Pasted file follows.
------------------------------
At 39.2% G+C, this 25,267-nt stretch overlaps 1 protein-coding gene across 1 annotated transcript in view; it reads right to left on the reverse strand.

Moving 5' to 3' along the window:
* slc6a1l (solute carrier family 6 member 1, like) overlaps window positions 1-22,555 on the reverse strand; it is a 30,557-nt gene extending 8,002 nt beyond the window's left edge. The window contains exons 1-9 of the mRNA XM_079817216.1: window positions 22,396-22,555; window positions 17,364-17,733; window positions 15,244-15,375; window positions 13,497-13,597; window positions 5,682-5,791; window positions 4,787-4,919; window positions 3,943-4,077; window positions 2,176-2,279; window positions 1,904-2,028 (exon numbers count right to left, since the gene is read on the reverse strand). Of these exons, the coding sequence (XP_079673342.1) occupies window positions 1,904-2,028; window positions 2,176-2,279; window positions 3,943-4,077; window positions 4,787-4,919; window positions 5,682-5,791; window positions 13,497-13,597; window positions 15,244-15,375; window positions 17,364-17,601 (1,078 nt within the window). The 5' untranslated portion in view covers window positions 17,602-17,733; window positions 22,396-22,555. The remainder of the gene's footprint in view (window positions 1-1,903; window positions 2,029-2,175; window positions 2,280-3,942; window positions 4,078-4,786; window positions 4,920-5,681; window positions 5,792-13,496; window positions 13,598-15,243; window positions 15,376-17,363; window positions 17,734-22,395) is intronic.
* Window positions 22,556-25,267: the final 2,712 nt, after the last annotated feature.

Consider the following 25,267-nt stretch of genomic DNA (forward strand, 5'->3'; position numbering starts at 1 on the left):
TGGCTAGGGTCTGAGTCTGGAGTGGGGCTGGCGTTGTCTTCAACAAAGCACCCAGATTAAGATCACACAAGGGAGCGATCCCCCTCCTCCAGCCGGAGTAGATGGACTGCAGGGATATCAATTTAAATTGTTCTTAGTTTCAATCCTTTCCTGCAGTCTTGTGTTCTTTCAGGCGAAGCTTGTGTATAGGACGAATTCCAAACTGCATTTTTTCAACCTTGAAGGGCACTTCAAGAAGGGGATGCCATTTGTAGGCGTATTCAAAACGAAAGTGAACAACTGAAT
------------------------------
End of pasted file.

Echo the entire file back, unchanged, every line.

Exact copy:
At 39.2% G+C, this 25,267-nt stretch overlaps 1 protein-coding gene across 1 annotated transcript in view; it reads right to left on the reverse strand.

Moving 5' to 3' along the window:
* slc6a1l (solute carrier family 6 member 1, like) overlaps window positions 1-22,555 on the reverse strand; it is a 30,557-nt gene extending 8,002 nt beyond the window's left edge. The window contains exons 1-9 of the mRNA XM_079817216.1: window positions 22,396-22,555; window positions 17,364-17,733; window positions 15,244-15,375; window positions 13,497-13,597; window positions 5,682-5,791; window positions 4,787-4,919; window positions 3,943-4,077; window positions 2,176-2,279; window positions 1,904-2,028 (exon numbers count right to left, since the gene is read on the reverse strand). Of these exons, the coding sequence (XP_079673342.1) occupies window positions 1,904-2,028; window positions 2,176-2,279; window positions 3,943-4,077; window positions 4,787-4,919; window positions 5,682-5,791; window positions 13,497-13,597; window positions 15,244-15,375; window positions 17,364-17,601 (1,078 nt within the window). The 5' untranslated portion in view covers window positions 17,602-17,733; window positions 22,396-22,555. The remainder of the gene's footprint in view (window positions 1-1,903; window positions 2,029-2,175; window positions 2,280-3,942; window positions 4,078-4,786; window positions 4,920-5,681; window positions 5,792-13,496; window positions 13,598-15,243; window positions 15,376-17,363; window positions 17,734-22,395) is intronic.
* Window positions 22,556-25,267: the final 2,712 nt, after the last annotated feature.

Consider the following 25,267-nt stretch of genomic DNA (forward strand, 5'->3'; position numbering starts at 1 on the left):
TGGCTAGGGTCTGAGTCTGGAGTGGGGCTGGCGTTGTCTTCAACAAAGCACCCAGATTAAGATCACACAAGGGAGCGATCCCCCTCCTCCAGCCGGAGTAGATGGACTGCAGGGATATCAATTTAAATTGTTCTTAGTTTCAATCCTTTCCTGCAGTCTTGTGTTCTTTCAGGCGAAGCTTGTGTATAGGACGAATTCCAAACTGCATTTTTTCAACCTTGAAGGGCACTTCAAGAAGGGGATGCCATTTGTAGGCGTATTCAAAACGAAAGTGAACAACTGAAT